But it’s also fine for fans of hers to be disappointed and not feel comfortable with the dichotomy of Róisín Murphy being a celebrated disco artist playing to a large LGBTQIA+ following, while holding misguided views which are potentially harmful to the same people. Many, understandably are not.

There are plenty of people on the internet who have a problem with trans people, puberty blockers and topics of this nature but as a prominent public artist in the LGBTQIA+ space, Róisín Murphy should make clear what she believes rather than talk about “fixed views” and vaguely saying her intent was “out of concern for all of us” but instead she has washed her hands of talking about it.



I am so sorry my comments have been directly hurtful to many of you. You must have felt a huge shock, blindsided by this so abruptly. I understand fixed views are not helpful but I really hope people can understand my concern was out of love for all of us.


Róisín doesn’t make her stance clear on trans rights, which is her prerogative, but it unfortunately leaves her words and intent in a grey area in public that many have deemed transphobic, that we all individually have to decide if we are OK with, in terms of supporting her art or not.

It is a cop-out to say that talking about trans issues in a public or private conversation is “campaigning”.

Almost all of us aren’t equipped for these kinds of conversations at first, we learn and grow, and try to understand.

A discussion is not campaigning or activism. Ideally talking about something is trying to understand it, and ideally, in this case, it means, showing support and kindness to the personal decisions that trans youth make about their own lives, without resorting to inflammatory rhetoric or conspiracy language.

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It’s also disingenuous for Murphy to talk about the inclusive power of music while bowing out of a conversation that that has made her fans feel disappointed in her views.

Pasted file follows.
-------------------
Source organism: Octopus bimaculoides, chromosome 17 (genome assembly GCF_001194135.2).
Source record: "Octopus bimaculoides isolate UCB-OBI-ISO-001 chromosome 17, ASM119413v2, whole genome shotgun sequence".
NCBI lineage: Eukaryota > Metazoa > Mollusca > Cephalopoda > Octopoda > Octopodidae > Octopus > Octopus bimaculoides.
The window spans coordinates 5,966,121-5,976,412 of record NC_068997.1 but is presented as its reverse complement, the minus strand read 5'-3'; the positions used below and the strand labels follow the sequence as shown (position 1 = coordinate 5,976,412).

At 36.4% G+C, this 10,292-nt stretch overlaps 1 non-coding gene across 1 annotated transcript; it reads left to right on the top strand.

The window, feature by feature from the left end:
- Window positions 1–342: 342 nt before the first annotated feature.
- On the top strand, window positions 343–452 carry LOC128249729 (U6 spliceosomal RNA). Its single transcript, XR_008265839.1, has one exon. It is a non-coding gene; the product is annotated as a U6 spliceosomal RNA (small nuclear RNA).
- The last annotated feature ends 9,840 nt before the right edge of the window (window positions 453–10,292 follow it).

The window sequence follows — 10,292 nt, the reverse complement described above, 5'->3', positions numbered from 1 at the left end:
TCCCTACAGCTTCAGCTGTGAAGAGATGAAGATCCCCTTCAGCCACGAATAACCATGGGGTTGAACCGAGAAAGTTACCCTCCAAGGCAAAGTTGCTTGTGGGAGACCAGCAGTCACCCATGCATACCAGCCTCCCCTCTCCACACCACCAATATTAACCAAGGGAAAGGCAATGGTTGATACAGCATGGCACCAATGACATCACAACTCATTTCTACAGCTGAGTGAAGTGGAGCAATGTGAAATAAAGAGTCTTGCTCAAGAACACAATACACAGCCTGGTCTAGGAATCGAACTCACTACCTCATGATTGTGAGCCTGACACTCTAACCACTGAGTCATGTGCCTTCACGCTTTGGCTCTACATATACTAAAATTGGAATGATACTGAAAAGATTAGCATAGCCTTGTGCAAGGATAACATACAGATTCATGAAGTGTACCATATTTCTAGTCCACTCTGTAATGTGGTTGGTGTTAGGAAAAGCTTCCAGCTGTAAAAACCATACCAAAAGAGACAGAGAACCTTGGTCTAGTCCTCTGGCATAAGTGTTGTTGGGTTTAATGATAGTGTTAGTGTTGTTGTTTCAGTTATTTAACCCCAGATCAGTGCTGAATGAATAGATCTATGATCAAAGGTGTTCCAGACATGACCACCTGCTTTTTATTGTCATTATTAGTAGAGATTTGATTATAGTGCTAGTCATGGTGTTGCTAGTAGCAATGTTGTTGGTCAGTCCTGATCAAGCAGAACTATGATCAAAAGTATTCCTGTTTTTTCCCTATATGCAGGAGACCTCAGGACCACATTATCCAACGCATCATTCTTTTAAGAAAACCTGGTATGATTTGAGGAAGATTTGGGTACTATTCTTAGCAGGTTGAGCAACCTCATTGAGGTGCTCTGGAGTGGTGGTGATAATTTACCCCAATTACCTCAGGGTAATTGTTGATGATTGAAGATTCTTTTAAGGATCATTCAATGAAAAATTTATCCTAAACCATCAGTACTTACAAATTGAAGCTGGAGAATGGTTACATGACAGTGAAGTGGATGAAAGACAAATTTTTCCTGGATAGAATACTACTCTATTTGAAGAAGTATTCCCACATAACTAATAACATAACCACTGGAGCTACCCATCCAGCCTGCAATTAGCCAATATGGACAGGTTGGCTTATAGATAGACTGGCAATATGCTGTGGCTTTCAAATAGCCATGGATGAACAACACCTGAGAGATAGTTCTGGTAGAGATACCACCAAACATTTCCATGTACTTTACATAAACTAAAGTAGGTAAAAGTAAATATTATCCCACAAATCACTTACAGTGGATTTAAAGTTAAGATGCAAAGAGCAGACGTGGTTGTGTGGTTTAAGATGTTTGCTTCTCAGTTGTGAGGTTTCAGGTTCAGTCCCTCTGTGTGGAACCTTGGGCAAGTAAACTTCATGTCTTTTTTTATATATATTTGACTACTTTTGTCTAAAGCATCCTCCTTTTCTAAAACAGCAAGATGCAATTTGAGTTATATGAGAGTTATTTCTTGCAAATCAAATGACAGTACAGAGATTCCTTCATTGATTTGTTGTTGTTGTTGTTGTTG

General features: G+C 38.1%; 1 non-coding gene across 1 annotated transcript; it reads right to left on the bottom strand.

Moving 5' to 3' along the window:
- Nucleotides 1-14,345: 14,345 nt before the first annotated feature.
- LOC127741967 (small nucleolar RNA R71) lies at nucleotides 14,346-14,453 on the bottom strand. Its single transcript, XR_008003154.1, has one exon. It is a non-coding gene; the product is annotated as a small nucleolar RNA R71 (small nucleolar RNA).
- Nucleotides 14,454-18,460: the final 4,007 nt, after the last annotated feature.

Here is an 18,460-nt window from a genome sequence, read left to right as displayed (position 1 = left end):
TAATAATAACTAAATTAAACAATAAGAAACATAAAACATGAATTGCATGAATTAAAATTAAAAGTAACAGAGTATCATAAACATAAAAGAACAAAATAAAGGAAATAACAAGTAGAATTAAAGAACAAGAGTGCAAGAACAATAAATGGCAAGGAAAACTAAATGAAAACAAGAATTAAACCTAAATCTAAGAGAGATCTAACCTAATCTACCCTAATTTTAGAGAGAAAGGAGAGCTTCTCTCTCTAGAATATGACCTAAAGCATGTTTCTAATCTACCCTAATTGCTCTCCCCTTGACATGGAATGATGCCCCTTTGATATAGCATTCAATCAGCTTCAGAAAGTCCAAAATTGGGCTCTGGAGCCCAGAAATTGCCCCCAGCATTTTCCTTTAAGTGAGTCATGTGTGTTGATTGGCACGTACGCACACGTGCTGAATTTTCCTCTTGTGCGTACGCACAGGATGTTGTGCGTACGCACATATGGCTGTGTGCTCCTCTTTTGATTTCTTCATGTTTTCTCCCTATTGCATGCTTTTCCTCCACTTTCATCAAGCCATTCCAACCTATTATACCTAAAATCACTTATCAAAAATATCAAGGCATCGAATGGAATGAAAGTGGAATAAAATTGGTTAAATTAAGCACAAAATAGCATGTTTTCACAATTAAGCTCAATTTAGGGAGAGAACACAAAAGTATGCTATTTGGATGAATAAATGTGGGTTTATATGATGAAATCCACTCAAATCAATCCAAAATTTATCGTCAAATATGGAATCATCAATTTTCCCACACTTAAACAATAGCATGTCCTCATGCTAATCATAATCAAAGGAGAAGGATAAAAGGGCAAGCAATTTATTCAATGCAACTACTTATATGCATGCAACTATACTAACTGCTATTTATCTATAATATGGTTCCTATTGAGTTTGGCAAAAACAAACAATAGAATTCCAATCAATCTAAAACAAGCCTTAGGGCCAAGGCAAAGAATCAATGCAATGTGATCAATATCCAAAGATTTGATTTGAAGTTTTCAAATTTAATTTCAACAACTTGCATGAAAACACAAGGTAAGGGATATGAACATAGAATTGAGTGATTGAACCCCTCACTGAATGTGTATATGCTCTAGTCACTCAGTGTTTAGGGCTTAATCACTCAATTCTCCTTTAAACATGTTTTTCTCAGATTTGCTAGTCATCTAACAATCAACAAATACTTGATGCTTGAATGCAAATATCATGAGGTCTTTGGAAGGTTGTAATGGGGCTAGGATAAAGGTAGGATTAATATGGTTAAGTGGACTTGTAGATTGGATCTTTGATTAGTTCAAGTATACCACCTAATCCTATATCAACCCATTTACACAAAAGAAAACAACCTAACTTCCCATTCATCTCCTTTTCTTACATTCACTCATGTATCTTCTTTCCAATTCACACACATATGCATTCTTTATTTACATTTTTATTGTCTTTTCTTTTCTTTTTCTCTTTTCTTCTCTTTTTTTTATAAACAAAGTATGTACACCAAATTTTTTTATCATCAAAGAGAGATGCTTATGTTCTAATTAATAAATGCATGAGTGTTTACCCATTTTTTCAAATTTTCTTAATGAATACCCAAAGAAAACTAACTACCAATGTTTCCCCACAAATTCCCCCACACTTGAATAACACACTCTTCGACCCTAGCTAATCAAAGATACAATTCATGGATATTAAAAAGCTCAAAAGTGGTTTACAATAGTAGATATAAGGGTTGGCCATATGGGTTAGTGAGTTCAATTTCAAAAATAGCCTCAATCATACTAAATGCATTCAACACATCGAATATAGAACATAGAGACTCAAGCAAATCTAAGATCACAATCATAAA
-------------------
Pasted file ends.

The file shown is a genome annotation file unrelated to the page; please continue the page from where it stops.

As we’ve seen with these kinds of things, when someone is using a public platform, whether the account is private or not immediately obvious, it can be seen by others and therefore can become a public domain discussion that a person may not be ready for.

At the same time, if you take some time to respond as is the case here, it’s best not to just talk around it in a statement, and then put up your hands and walk away. That’s not taking responsibility.

Since this initial comment was aired publicly, many wondered what Róisín Murphy actually thought, but instead while there’s vague engagement with the issues she raised, she mostly addresses the reaction to others.

Sure, it’s harder to learn when people seem angry at you or disappointed, and I believe the first part of being criticised often involves defensiveness, which is partly why Murphy says she has never made music cynically targeted at a demographic.

While that sentiment may be part of some users’ reaction last week, it is also reactionary noise that should be ignored.

That’s not the actual issue people have expressed a problem with.

Today’s statement hides behind the complexity of the issue, while providing little clarity.

We live in a world where online discourse is reactive, binary and lacks nuance. Despite what X or Twitter would have you believe, this isn’t about “cancelling” an artist, silencing someone, or cancel culture.

Talking in broadsides like that is too overwhelming to be a single collective decision that rings true in the real world.

Murphy’s new album Hit Parade is due to be released on September 8th on Ninja Tune, and some people will be happy to separate the art from the artist but many now, will not.